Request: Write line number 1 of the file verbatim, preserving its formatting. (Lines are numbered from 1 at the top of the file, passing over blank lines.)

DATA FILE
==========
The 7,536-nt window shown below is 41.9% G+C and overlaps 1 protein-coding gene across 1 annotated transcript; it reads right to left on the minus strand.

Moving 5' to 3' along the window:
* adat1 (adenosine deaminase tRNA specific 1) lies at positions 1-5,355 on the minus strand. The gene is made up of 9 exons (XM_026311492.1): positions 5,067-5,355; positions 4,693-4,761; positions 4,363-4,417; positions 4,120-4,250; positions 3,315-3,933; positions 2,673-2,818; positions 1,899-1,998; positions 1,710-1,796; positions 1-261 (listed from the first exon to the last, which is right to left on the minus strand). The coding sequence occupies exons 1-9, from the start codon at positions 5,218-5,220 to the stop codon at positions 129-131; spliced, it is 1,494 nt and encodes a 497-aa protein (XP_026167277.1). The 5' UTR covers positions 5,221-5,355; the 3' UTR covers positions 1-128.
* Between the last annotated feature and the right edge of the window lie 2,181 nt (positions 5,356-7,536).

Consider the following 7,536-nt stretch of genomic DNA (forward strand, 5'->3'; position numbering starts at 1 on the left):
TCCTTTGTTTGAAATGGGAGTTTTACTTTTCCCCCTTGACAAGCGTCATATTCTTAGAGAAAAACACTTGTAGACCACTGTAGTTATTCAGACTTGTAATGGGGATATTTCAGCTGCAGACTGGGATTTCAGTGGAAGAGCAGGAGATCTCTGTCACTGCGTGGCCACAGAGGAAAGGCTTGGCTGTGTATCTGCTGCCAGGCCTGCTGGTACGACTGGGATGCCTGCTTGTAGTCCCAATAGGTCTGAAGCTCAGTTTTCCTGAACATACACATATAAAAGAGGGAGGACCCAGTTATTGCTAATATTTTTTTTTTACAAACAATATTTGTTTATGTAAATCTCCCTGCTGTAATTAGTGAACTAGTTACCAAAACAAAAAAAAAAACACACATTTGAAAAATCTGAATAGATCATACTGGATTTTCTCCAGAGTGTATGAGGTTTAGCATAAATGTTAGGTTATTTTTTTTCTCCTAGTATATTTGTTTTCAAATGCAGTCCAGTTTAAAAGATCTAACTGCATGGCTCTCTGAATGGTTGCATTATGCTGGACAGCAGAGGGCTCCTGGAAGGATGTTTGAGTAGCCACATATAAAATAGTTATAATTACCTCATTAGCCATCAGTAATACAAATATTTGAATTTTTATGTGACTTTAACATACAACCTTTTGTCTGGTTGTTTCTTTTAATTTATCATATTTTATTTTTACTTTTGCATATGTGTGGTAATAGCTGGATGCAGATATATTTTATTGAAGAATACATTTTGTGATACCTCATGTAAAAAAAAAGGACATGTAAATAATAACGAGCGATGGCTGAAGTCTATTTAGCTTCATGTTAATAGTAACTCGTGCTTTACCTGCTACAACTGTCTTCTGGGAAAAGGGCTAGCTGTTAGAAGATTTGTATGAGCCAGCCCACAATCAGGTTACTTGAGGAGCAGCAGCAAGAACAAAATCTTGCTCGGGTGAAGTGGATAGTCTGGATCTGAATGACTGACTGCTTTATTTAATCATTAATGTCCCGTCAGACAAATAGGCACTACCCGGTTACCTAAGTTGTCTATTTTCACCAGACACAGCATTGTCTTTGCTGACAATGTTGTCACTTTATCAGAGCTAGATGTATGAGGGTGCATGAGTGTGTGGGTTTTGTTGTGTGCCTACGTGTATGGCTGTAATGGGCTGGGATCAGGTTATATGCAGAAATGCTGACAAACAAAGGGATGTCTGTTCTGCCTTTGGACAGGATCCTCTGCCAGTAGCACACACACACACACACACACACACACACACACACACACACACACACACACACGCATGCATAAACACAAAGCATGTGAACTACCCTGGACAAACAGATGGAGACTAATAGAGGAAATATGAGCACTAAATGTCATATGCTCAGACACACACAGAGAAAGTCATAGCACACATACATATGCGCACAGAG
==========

The 7,536-nt window shown below is 41.9% G+C and overlaps 1 protein-coding gene across 1 annotated transcript; it reads right to left on the minus strand.